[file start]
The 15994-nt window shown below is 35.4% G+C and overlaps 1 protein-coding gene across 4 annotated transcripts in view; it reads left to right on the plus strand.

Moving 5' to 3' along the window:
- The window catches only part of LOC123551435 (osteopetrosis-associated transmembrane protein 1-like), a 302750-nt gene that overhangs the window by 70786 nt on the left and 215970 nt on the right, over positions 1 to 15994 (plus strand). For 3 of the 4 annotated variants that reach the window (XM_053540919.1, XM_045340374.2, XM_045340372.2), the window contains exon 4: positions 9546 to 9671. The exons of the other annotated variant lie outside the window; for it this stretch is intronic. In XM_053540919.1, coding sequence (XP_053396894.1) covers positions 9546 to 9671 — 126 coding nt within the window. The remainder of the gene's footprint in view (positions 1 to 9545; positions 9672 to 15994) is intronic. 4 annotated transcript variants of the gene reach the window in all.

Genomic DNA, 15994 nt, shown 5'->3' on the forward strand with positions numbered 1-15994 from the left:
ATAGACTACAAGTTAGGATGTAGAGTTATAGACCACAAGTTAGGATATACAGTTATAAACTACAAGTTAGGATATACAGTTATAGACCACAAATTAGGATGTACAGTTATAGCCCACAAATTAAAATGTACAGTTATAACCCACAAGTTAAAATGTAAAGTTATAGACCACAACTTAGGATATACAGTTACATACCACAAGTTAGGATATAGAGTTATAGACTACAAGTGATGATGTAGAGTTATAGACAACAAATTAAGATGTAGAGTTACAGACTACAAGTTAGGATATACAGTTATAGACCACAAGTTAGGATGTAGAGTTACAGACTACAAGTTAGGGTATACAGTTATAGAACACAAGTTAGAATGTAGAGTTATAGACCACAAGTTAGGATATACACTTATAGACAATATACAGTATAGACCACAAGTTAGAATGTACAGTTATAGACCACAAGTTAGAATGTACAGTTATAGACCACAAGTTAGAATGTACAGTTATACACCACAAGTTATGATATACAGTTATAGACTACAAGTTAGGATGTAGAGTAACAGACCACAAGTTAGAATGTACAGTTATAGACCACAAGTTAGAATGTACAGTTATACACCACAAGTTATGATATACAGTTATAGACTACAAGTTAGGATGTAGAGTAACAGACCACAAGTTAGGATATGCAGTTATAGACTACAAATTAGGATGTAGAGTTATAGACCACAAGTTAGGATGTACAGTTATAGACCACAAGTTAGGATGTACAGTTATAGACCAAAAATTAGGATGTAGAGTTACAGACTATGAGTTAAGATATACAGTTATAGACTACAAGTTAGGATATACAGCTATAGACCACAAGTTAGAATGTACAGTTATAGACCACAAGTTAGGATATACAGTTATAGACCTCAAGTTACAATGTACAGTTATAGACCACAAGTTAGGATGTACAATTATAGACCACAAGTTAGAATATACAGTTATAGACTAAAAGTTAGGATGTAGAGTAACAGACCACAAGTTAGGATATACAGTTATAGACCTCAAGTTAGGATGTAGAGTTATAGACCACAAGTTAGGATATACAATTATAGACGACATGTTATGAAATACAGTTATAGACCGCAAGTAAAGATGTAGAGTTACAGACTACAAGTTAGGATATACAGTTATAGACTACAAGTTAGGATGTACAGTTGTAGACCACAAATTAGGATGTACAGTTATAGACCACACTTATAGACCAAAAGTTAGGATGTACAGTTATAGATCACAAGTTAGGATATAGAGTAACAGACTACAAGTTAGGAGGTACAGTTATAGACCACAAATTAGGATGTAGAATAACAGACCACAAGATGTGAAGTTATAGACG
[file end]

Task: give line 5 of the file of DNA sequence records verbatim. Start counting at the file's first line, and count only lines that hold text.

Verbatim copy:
ATAGACTACAAGTTAGGATGTAGAGTTATAGACCACAAGTTAGGATATACAGTTATAAACTACAAGTTAGGATATACAGTTATAGACCACAAATTAGGATGTACAGTTATAGCCCACAAATTAAAATGTACAGTTATAACCCACAAGTTAAAATGTAAAGTTATAGACCACAACTTAGGATATACAGTTACATACCACAAGTTAGGATATAGAGTTATAGACTACAAGTGATGATGTAGAGTTATAGACAACAAATTAAGATGTAGAGTTACAGACTACAAGTTAGGATATACAGTTATAGACCACAAGTTAGGATGTAGAGTTACAGACTACAAGTTAGGGTATACAGTTATAGAACACAAGTTAGAATGTAGAGTTATAGACCACAAGTTAGGATATACACTTATAGACAATATACAGTATAGACCACAAGTTAGAATGTACAGTTATAGACCACAAGTTAGAATGTACAGTTATAGACCACAAGTTAGAATGTACAGTTATACACCACAAGTTATGATATACAGTTATAGACTACAAGTTAGGATGTAGAGTAACAGACCACAAGTTAGAATGTACAGTTATAGACCACAAGTTAGAATGTACAGTTATACACCACAAGTTATGATATACAGTTATAGACTACAAGTTAGGATGTAGAGTAACAGACCACAAGTTAGGATATGCAGTTATAGACTACAAATTAGGATGTAGAGTTATAGACCACAAGTTAGGATGTACAGTTATAGACCACAAGTTAGGATGTACAGTTATAGACCAAAAATTAGGATGTAGAGTTACAGACTATGAGTTAAGATATACAGTTATAGACTACAAGTTAGGATATACAGCTATAGACCACAAGTTAGAATGTACAGTTATAGACCACAAGTTAGGATATACAGTTATAGACCTCAAGTTACAATGTACAGTTATAGACCACAAGTTAGGATGTACAATTATAGACCACAAGTTAGAATATACAGTTATAGACTAAAAGTTAGGATGTAGAGTAACAGACCACAAGTTAGGATATACAGTTATAGACCTCAAGTTAGGATGTAGAGTTATAGACCACAAGTTAGGATATACAATTATAGACGACATGTTATGAAATACAGTTATAGACCGCAAGTAAAGATGTAGAGTTACAGACTACAAGTTAGGATATACAGTTATAGACTACAAGTTAGGATGTACAGTTGTAGACCACAAATTAGGATGTACAGTTATAGACCACACTTATAGACCAAAAGTTAGGATGTACAGTTATAGATCACAAGTTAGGATATAGAGTAACAGACTACAAGTTAGGAGGTACAGTTATAGACCACAAATTAGGATGTAGAATAACAGACCACAAGATGTGAAGTTATAGACG